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A Must for Runners! A Complete Guide to the Imperial Palace Running Course

The Imperial Palace grounds are located right next to Tokyo Station, and include a popular running course where you can run a roughly 5km circuit without having to stop at traffic lights. Going for a run during your vacation is an enjoyable experience that is different from any usual activities. With that, this article will serve as a comprehensive guide to that running course, called "Imperial Palace Run"!

Japan is Experiencing an Unprecedented Running Boom

Japan is in the midst of a running boom that started building around 2007, the first year of the Tokyo Marathon. Now, there are many marathons held in various areas around Japan, and there are even television shows based on "tabi-run," which is the concept of traveling to a new location to compete in a marathon.
There is plenty of stylish and colorful running wear to be purchased from sports goods shops, and there are also many running courses outfitted with showers and lockers within Tokyo, so it is quite easy to enjoy running during your vacation.

What is the Imperial Palace Run?

The Imperial Palace Run is the name for the running course that circles around the Imperial Palace. There are no traffic lights or road crossings along this roughly 5km course, so you will be able to run the whole way without breaking your pace!
When running the course counter-clockwise, the area between Sakuradamon Gate and Takebashi Bridge is flat, the stretch of land from Takebashi Bridge to Chidorigafuchi Park is uphill, the area from Chidorigafuchi Park to Hanzomon Gate is flat, and the stretch from Hanzomon Gate to Sakuradamon Gate is downhill, resulting in a course with a total change in elevation of a moderate 26m.

What is the Imperial Palace Run?

1-1 Chiyoda, Chiyoda-ku, Tokyo

Highlights of the Imperial Palace Run

While there are many other running courses within Tokyo at large parks and the like, the Imperial Palace Run enjoys consistent, strong popularity with runners. The reasons for that are the beautiful views, the easy access, and the maintenance of facilities and public safety.
First, the Imperial Palace grounds are full of greenery as well as scenic stone walls and a moat. While running on the course, you can enjoy views of Sakuradamon Gate, the National Diet Building, and Tokyo Tower. Another great point is that since the Imperial Palace is located in the center of Tokyo, there are several train stations in the vicinity. In fact, there are ten stations with access to the Imperial Palace: Tokyo Station, Yurakucho Station, Hibiya Station, Kasumigaseki Station, Nijubashimae Station, Otemachi Station, Kudanshita Station, Takebashi Station, Hanzomon Station, and Sakuradamon Station. There are running stations with showers and lockers as well as public toilets, and there is very tight security due to it being the Imperial Palace, so you can run safely there even during nighttime.
Now you can see why this convenient and running-friendly environment is endorsed by runners!

Don't Miss These Must-See Views from the Imperial Palace Run!

While you can start your run from anywhere along the Imperial Palace Run, the following will be an introduction to the sights you will see in order when making a full loop starting at Sakuradamon Gate, a popular starting spot among runners.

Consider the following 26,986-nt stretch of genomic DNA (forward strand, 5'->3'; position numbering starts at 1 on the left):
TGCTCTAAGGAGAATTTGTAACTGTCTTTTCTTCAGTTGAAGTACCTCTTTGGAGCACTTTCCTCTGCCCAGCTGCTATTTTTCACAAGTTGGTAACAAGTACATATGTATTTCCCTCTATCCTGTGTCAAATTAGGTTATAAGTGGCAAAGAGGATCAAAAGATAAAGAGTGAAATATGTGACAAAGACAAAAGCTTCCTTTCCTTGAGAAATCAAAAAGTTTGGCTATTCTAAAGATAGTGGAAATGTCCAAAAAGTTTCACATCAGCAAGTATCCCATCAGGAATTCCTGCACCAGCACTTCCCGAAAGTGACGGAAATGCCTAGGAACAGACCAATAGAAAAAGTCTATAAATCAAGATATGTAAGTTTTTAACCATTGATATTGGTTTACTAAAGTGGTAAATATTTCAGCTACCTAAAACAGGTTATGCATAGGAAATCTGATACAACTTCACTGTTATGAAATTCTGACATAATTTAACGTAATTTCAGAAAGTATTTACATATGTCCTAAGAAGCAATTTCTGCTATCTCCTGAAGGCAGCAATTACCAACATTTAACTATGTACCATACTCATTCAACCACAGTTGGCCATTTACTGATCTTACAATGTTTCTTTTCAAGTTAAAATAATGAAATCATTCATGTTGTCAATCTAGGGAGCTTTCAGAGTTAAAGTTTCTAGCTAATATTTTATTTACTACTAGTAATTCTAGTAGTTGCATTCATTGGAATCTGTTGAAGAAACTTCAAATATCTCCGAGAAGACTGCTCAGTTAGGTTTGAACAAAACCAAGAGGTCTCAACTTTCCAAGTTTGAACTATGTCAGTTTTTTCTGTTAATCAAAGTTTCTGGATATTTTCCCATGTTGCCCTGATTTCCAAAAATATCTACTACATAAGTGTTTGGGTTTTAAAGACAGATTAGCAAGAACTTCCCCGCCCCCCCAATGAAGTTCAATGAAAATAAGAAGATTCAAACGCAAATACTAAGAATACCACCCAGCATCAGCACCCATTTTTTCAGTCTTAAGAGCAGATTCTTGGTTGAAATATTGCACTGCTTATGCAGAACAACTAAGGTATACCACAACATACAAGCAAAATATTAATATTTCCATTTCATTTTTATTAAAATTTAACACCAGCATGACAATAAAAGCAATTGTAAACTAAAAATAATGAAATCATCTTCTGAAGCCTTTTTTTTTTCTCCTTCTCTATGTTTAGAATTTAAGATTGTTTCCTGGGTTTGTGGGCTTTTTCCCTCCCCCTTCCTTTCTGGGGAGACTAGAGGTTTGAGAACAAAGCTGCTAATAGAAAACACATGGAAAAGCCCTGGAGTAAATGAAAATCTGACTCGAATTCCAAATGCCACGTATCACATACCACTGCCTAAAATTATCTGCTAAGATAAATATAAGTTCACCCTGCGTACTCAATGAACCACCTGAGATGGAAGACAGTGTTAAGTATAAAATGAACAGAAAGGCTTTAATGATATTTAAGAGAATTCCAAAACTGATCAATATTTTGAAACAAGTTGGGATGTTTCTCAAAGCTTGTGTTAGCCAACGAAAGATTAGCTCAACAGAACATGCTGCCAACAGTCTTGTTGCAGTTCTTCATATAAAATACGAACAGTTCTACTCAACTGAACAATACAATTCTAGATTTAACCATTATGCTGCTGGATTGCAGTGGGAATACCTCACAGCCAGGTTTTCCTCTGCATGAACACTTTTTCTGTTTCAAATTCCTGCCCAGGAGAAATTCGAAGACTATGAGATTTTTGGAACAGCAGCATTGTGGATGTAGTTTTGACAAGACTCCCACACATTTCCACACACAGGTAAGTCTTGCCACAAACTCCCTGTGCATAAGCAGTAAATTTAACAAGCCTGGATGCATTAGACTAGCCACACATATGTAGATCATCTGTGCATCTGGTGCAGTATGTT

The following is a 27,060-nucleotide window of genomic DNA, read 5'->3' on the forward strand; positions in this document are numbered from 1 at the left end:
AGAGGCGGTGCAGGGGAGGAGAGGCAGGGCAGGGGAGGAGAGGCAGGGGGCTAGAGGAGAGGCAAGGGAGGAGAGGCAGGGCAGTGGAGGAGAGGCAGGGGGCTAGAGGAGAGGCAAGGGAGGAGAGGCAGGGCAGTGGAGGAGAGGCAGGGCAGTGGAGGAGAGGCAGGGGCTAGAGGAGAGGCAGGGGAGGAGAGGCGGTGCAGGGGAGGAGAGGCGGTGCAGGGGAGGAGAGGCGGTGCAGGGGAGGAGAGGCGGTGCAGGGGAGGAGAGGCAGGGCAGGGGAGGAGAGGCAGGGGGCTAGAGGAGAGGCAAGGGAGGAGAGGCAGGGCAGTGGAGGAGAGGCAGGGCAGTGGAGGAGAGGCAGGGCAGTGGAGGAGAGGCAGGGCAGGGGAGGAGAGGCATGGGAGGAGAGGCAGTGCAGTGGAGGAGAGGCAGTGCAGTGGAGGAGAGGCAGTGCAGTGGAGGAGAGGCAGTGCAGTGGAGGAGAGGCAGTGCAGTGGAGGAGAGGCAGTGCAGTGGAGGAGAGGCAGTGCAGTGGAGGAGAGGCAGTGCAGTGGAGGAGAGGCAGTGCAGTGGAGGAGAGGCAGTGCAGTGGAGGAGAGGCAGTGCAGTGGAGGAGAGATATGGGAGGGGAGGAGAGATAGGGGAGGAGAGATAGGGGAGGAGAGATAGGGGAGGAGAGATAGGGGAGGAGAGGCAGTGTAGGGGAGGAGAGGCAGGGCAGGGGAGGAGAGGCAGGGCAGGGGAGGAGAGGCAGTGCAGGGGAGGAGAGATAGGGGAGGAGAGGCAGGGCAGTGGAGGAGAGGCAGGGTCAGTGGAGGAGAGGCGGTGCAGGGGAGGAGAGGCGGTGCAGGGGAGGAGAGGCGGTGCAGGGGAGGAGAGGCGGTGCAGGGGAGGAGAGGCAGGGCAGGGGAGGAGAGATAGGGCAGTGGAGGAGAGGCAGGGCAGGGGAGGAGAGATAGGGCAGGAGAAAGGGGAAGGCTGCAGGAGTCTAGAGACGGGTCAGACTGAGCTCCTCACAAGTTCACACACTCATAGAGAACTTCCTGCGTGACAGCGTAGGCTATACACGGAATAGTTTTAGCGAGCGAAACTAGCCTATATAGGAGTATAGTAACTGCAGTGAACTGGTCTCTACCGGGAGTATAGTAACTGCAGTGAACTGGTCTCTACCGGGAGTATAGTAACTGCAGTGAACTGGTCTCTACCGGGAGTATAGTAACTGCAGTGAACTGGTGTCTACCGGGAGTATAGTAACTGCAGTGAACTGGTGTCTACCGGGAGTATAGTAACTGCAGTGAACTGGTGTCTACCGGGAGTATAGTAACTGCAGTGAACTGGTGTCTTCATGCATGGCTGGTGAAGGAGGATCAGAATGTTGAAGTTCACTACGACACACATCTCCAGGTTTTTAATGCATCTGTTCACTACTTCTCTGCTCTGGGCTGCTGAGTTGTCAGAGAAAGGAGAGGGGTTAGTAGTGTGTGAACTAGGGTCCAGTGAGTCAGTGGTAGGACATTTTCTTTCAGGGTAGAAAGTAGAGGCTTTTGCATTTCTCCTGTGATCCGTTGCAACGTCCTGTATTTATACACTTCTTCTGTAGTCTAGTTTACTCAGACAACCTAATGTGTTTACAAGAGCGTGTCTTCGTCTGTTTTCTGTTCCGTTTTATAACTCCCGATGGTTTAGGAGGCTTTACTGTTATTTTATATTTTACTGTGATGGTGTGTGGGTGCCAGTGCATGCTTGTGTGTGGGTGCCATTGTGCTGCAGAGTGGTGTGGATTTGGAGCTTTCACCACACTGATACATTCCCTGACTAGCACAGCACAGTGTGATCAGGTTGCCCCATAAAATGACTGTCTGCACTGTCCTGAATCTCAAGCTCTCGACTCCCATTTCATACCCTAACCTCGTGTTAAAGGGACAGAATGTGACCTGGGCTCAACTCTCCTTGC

When you cross under the impressive Sakuradamon Gate and enter into the Imperial Palace grounds, the first landmark will be the clock tower. If you run just a bit more and then look behind you, you will be able to see Tokyo Tower. If you look to your right, you will be able to see the front of Tokyo Station. Run further along the moat and go up and down the hills to arrive at Chidorigafuchi Park, which is famous for its sakura (cherry blossom) trees, as well as the view in the spring that is so scenic, it looks like a photograph.
If you've come this far, you're almost done. You will see the National Theater of Japan, where Kabuki and other types of performances are held, and the National Diet Building, with its unique architecture, pass by on your right side. Finally, you will pass by the Tokyo Metropolitan Police Department before arriving back at your starting place, Sakuradamon Gate.

Don't Miss These Must-See Views from the Imperial Palace Run!

Things to Watch Out For

While running the Imperial Palace Run, the most important thing to be careful of is that you don't interfere with other runners. When running, make sure that you are always going counter-clockwise on the left side of the path, and when the path gets narrow, please run in a single line even if you are running with a partner. The pathways are increasingly used by businessmen in the morning and at night, so it is recommended to run during mid-day when it is less crowded.
Another thing to take notice of is that there are certain places within the Imperial Palace surroundings where walking is allowed but running is prohibited. For example, Nijubashi Bridge is a popular sightseeing spot located near the Sakuradamon Gate clock tower, and the nearby Nijubashimae Plaza has "no running" signs posted, so running is not allowed in this area. If you want to visit Nijubashi Bridge, then you can take a left at the clock tower plaza, see the bridge, and then return to the running course by walking. It's a good option for cooling down after your run!

Imperial Palace Run is a place where you can run while enjoying refreshing greenery, despite being in the middle of a giant city. It also lets you view Tokyo from a perspective different from sightseeing. Please use this guide as a reference and try running the Imperial Palace Run for yourself!

*Please note that the information in this article is from the time of writing or publication and may differ from the latest information.

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